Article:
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Daily Archives: January 19, 2014

Brief Screening Questions For Depression in Chiropractic Patients With Low Back Pain: Identification of Potentially Useful Questions and Test of Their Predictive Capacity

By |January 19, 2014|Depression Screening, Low Back Pain, Outcome Assessment|

Brief Screening Questions For Depression in Chiropractic Patients With Low Back Pain: Identification of Potentially Useful Questions and Test of Their Predictive Capacity

The Chiro.Org Blog


Chiropractic & Manual Therapies 2014 (Jan 17); 22: 4

Alice Kongsted, Benedicte Aambakk, Sanne Bossen
and Lise Hestbaek

The Nordic Institute of Chiropractic and Clinical Biomechanics,
Campusvej 55,
5230 Odense, M, Denmark


Background   Depression is an important prognostic factor in low back pain (LBP) that appears to be infrequent in chiropractic populations. Identification of depression in few patients would consequently implicate screening of many. It is therefore desirable to have brief screening tools for depression. The objective of this study was to investigate if one or two items from the Major Depression Inventory (MDI) could be a reasonable substitute for the complete scale.

Methods   The MDI was completed by 925 patients consulting a chiropractor due to a new episode of LBP. Outcome measures were LBP intensity and activity limitation at 3-months and 12-months follow-up. Single items on the MDI that correlated strongest and explained most variance in the total score were tested for associations with outcome. Finally, the predictive capacity was compared between the total scale and the items that showed the strongest associations with outcome measures.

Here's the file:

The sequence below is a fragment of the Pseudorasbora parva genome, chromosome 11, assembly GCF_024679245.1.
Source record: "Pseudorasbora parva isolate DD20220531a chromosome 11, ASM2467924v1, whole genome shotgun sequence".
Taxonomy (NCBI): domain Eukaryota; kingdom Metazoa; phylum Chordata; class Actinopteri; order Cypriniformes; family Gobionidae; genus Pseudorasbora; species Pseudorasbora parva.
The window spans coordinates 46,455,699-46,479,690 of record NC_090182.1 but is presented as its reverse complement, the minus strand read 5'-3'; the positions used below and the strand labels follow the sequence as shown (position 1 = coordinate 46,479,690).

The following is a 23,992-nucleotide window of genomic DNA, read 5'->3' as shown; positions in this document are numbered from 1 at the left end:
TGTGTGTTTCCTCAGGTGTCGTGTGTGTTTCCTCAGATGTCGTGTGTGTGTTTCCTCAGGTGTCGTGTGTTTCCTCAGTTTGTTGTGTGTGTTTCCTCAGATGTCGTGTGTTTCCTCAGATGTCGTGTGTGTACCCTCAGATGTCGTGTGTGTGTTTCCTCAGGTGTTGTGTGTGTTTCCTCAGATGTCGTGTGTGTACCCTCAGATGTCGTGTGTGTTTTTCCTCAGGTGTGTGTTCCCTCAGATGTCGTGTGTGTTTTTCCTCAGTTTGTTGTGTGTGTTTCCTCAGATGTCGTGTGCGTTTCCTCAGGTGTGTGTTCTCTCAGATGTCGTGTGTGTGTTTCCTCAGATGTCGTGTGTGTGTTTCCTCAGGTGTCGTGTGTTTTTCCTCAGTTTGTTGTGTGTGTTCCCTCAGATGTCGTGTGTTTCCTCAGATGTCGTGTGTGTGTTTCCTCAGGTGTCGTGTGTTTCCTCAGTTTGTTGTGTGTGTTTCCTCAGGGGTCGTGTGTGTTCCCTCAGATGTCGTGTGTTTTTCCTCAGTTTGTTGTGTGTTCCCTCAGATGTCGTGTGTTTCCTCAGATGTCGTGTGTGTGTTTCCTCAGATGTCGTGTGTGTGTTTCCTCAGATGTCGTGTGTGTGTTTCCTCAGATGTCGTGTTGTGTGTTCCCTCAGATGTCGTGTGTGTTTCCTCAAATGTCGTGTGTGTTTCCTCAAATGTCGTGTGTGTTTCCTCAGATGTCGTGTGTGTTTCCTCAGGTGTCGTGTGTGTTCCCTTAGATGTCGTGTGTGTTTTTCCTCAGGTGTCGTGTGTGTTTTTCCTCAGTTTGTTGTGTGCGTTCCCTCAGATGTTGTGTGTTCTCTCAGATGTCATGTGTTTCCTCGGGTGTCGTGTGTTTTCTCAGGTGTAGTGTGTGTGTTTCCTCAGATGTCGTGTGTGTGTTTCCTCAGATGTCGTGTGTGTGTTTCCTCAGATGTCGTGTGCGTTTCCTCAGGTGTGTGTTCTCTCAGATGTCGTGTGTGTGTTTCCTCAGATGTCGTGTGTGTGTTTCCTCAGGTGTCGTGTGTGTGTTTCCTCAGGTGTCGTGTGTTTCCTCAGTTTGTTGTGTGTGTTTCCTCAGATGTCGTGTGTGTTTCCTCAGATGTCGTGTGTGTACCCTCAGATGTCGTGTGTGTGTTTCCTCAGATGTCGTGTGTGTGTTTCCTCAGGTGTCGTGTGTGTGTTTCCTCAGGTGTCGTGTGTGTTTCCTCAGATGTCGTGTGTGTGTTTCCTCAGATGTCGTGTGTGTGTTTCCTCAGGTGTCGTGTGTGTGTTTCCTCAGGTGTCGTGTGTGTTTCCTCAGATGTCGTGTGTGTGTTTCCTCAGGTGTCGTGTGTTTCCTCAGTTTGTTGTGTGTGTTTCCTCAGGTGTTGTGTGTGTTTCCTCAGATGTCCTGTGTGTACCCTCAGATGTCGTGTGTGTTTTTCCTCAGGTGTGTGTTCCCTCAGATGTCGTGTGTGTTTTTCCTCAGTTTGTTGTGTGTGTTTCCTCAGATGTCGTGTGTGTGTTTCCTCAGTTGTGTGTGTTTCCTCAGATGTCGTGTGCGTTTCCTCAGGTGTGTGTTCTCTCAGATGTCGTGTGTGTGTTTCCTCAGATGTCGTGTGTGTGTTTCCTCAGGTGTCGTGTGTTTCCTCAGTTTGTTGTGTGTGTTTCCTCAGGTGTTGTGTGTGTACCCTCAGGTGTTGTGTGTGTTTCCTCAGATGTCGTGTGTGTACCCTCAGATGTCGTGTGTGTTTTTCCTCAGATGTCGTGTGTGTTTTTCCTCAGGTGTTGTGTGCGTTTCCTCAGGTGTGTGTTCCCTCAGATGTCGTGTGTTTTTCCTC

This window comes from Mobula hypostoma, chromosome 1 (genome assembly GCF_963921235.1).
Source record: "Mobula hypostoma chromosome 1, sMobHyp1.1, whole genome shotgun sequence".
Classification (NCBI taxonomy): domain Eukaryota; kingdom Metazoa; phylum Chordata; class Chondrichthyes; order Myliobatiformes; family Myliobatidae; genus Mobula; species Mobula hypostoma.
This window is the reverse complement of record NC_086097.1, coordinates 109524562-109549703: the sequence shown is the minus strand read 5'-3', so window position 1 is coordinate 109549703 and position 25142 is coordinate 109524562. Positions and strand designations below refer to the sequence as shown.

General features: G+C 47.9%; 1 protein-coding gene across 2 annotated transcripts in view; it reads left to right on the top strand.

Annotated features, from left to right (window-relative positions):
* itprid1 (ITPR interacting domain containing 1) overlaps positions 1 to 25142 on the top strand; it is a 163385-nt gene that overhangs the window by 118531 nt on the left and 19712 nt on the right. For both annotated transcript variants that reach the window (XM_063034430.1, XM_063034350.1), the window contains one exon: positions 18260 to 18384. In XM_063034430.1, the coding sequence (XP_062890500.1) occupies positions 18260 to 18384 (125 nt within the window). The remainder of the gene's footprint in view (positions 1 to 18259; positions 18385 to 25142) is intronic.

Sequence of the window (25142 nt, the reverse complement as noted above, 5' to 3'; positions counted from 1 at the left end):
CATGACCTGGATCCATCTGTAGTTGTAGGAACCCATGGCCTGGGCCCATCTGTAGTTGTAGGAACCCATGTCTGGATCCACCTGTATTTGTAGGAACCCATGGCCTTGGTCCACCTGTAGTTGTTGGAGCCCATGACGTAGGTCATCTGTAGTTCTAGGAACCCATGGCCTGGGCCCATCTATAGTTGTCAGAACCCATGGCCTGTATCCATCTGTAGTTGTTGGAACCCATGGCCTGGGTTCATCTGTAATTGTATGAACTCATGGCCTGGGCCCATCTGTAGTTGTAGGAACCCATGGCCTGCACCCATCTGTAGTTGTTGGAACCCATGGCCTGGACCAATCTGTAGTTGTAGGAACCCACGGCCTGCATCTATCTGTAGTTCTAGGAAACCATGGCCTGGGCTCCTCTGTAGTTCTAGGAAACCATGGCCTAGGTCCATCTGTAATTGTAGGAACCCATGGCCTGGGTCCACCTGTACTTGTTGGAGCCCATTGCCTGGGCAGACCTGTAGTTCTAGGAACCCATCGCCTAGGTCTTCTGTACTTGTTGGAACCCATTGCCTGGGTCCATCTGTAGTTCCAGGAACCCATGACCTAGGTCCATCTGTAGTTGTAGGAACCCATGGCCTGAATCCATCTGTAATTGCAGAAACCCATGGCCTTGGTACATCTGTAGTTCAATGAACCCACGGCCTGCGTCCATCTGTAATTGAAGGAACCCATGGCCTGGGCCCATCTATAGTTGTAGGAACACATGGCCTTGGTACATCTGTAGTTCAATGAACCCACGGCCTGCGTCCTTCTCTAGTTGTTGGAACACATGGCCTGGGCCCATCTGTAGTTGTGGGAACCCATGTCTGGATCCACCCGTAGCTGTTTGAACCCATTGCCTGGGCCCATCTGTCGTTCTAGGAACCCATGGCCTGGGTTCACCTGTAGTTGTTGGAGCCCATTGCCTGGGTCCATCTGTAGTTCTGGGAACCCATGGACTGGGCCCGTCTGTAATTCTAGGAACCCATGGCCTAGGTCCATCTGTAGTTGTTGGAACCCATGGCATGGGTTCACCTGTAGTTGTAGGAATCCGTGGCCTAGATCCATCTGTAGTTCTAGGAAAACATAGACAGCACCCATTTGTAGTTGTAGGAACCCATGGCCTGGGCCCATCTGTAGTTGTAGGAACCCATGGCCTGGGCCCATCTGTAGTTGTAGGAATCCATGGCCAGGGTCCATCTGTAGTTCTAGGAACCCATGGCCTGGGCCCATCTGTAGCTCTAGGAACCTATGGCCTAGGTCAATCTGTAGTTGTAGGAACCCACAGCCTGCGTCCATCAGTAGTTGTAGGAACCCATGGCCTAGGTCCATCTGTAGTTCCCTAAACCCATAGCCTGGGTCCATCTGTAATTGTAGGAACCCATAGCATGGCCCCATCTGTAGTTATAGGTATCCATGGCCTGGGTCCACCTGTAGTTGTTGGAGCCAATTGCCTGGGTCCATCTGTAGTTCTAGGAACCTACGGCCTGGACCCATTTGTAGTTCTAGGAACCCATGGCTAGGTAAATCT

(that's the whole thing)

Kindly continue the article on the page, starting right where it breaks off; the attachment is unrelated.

Results   In this cohort 9% had signs of depression. The total MDI was significantly associated with outcome but explained very little of the variance in outcome. Four single items performed comparable to the total scale as prognostic factors. Items 1 and 3 explained the most variance in all outcome measures, and their predictive accuracies in terms of area under the curve were at least as high as for the categorised complete scale.

Conclusions   Baseline depression measured by the MDI was associated with a worse outcome in chiropractic patients with LBP. A single item (no. 1 or 3) was a reasonable substitute for the entire scale when screening for depression as a prognostic factor.


From the FULL TEXT Article:

Introduction

Pain and depression often co-exist [1-3] , and although the causal relation between the two is not clear, [4, 5] evidence suggests that pain negatively affects outcome in depression as well as vice versa [6].

Low back pain (LBP) is a highly frequent pain condition with a substantial impact on global health [7] for which the risk of a poor prognosis is increased in the presence of depression [8, 9] . It is a condition for which there is no generally effective treatment, but non-pharmacological treatment addressing psychological symptoms in addition to the physical symptoms has been demonstrated to improve outcome in LBP patients with high scores on psychological questions [10].

There are more articles like this @ our:

Low Back Pain Page and the:

The Biopsychosocial Model Page and the:

The Outcome Assessment Questionnaires Page

(more…)